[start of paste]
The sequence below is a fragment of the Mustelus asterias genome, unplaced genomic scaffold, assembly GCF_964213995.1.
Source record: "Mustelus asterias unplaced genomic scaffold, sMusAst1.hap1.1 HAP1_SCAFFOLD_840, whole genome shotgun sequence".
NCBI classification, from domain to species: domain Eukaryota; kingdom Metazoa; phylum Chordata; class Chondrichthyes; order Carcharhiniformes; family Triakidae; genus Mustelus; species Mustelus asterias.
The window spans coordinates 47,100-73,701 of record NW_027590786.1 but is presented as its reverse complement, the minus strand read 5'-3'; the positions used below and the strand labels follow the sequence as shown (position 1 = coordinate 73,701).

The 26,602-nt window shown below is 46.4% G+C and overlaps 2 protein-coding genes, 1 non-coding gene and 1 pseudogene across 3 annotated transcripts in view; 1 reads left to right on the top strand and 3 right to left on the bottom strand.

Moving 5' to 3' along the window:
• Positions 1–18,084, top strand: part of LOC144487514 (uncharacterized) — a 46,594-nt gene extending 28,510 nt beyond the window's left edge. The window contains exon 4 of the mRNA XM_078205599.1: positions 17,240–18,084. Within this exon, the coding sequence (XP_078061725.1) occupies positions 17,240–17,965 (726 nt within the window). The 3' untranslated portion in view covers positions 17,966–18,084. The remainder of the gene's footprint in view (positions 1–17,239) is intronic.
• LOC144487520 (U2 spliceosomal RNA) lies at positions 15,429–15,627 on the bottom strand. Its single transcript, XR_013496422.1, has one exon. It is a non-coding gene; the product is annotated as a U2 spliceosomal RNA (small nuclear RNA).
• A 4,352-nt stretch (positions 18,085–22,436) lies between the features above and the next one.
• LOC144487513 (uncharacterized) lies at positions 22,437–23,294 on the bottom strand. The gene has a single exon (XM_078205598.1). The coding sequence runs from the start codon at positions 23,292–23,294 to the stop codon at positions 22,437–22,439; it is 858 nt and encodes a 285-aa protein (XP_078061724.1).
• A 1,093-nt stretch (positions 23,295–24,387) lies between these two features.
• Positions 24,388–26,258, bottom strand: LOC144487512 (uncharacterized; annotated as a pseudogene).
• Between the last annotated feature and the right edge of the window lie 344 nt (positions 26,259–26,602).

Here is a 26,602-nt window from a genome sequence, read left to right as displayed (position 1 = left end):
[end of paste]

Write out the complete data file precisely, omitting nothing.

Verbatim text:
The sequence below is a fragment of the Mustelus asterias genome, unplaced genomic scaffold, assembly GCF_964213995.1.
Source record: "Mustelus asterias unplaced genomic scaffold, sMusAst1.hap1.1 HAP1_SCAFFOLD_840, whole genome shotgun sequence".
NCBI classification, from domain to species: domain Eukaryota; kingdom Metazoa; phylum Chordata; class Chondrichthyes; order Carcharhiniformes; family Triakidae; genus Mustelus; species Mustelus asterias.
The window spans coordinates 47,100-73,701 of record NW_027590786.1 but is presented as its reverse complement, the minus strand read 5'-3'; the positions used below and the strand labels follow the sequence as shown (position 1 = coordinate 73,701).

The 26,602-nt window shown below is 46.4% G+C and overlaps 2 protein-coding genes, 1 non-coding gene and 1 pseudogene across 3 annotated transcripts in view; 1 reads left to right on the top strand and 3 right to left on the bottom strand.

Moving 5' to 3' along the window:
• Positions 1–18,084, top strand: part of LOC144487514 (uncharacterized) — a 46,594-nt gene extending 28,510 nt beyond the window's left edge. The window contains exon 4 of the mRNA XM_078205599.1: positions 17,240–18,084. Within this exon, the coding sequence (XP_078061725.1) occupies positions 17,240–17,965 (726 nt within the window). The 3' untranslated portion in view covers positions 17,966–18,084. The remainder of the gene's footprint in view (positions 1–17,239) is intronic.
• LOC144487520 (U2 spliceosomal RNA) lies at positions 15,429–15,627 on the bottom strand. Its single transcript, XR_013496422.1, has one exon. It is a non-coding gene; the product is annotated as a U2 spliceosomal RNA (small nuclear RNA).
• A 4,352-nt stretch (positions 18,085–22,436) lies between the features above and the next one.
• LOC144487513 (uncharacterized) lies at positions 22,437–23,294 on the bottom strand. The gene has a single exon (XM_078205598.1). The coding sequence runs from the start codon at positions 23,292–23,294 to the stop codon at positions 22,437–22,439; it is 858 nt and encodes a 285-aa protein (XP_078061724.1).
• A 1,093-nt stretch (positions 23,295–24,387) lies between these two features.
• Positions 24,388–26,258, bottom strand: LOC144487512 (uncharacterized; annotated as a pseudogene).
• Between the last annotated feature and the right edge of the window lie 344 nt (positions 26,259–26,602).

Here is a 26,602-nt window from a genome sequence, read left to right as displayed (position 1 = left end):